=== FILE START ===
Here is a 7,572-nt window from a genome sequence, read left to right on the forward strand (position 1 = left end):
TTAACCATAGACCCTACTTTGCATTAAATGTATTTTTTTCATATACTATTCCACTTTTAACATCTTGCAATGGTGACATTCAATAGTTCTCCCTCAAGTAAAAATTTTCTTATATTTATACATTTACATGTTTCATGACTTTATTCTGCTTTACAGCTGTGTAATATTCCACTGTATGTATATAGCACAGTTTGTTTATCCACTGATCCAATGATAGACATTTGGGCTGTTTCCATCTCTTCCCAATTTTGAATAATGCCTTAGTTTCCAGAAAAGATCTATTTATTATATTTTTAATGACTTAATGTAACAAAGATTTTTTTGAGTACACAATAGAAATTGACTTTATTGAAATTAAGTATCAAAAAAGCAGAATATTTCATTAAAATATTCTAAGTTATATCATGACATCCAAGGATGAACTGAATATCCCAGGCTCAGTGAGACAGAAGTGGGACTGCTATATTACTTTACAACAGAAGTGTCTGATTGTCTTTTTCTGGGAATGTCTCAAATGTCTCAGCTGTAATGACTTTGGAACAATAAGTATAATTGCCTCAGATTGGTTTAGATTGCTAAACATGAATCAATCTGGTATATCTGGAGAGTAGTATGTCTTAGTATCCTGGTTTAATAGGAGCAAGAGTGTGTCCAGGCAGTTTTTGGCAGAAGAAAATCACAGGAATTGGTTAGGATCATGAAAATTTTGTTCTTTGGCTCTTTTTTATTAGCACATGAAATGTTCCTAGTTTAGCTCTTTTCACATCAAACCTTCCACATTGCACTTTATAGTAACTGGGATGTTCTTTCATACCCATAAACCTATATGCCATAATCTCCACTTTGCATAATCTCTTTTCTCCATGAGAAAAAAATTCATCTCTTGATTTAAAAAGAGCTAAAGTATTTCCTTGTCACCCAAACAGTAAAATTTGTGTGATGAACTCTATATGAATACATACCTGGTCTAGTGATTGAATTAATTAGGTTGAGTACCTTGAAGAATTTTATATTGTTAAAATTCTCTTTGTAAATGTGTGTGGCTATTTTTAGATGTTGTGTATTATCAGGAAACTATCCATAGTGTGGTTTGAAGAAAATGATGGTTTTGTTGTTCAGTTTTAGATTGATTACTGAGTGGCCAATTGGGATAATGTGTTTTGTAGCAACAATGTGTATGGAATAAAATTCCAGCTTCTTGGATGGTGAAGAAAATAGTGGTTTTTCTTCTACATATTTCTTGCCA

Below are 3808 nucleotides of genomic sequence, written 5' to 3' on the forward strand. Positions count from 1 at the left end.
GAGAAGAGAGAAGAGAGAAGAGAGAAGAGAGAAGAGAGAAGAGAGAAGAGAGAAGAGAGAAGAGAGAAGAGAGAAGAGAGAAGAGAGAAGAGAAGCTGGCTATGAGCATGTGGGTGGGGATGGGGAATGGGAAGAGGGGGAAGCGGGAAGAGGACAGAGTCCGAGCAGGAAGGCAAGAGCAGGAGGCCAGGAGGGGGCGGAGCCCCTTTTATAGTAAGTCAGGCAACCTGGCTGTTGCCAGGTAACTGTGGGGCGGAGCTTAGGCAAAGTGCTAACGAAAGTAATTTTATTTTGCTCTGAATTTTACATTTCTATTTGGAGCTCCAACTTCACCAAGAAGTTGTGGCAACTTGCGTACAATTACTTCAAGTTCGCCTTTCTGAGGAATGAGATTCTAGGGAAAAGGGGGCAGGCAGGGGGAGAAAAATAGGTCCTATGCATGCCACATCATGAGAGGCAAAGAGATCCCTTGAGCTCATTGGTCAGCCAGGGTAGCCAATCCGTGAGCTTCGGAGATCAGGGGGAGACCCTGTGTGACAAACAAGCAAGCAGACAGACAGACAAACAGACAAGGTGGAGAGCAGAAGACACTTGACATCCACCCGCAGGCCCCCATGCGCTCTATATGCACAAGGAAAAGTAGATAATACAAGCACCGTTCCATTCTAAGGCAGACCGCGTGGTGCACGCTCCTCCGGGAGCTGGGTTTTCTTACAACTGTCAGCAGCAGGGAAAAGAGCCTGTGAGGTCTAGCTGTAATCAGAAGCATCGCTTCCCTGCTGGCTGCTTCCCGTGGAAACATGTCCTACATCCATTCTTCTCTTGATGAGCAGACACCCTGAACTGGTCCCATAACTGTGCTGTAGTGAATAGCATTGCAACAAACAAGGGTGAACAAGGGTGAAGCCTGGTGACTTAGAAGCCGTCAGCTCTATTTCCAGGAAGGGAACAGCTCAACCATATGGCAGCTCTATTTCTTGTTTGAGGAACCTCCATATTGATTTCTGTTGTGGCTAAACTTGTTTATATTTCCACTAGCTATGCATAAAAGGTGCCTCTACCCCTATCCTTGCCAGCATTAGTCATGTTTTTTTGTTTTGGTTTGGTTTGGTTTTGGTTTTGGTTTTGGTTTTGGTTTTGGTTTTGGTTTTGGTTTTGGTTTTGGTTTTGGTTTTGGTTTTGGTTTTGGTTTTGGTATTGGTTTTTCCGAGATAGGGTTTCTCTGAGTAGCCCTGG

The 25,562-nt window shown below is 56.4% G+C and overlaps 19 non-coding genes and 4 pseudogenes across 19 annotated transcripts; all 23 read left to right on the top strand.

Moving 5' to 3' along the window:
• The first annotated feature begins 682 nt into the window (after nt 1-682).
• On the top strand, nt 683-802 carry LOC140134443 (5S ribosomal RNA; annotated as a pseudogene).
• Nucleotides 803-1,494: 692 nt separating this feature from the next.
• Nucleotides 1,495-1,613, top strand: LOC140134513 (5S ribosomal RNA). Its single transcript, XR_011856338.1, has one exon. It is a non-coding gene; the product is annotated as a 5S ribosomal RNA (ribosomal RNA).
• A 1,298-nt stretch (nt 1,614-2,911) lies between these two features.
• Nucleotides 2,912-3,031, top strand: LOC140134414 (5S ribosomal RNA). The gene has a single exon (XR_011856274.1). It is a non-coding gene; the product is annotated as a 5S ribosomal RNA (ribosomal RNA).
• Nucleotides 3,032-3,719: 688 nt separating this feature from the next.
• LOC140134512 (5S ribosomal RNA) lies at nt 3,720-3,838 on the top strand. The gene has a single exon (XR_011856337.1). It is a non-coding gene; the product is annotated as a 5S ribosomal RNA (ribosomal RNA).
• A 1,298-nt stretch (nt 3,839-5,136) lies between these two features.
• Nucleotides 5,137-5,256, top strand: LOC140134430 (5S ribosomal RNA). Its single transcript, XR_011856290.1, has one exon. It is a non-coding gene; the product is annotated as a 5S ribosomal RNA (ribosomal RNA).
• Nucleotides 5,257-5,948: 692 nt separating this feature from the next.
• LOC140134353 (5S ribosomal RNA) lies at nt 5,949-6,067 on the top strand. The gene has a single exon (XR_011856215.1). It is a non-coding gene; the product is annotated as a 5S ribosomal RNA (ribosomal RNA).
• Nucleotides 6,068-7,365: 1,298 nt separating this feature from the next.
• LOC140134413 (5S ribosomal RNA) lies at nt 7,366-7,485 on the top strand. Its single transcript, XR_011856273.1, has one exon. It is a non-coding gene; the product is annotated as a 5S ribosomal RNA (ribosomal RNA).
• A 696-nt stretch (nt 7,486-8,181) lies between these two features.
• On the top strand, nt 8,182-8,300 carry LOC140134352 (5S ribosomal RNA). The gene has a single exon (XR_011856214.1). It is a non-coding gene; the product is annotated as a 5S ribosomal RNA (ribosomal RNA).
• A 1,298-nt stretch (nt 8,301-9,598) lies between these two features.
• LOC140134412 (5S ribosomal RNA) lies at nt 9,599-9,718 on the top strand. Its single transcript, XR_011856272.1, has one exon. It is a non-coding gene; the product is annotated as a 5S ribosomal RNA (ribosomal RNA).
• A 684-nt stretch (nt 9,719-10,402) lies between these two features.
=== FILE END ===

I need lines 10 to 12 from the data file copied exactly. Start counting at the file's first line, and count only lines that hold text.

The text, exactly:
• Nucleotides 1,495-1,613, top strand: LOC140134513 (5S ribosomal RNA). Its single transcript, XR_011856338.1, has one exon. It is a non-coding gene; the product is annotated as a 5S ribosomal RNA (ribosomal RNA).
• A 1,298-nt stretch (nt 1,614-2,911) lies between these two features.
• Nucleotides 2,912-3,031, top strand: LOC140134414 (5S ribosomal RNA). The gene has a single exon (XR_011856274.1). It is a non-coding gene; the product is annotated as a 5S ribosomal RNA (ribosomal RNA).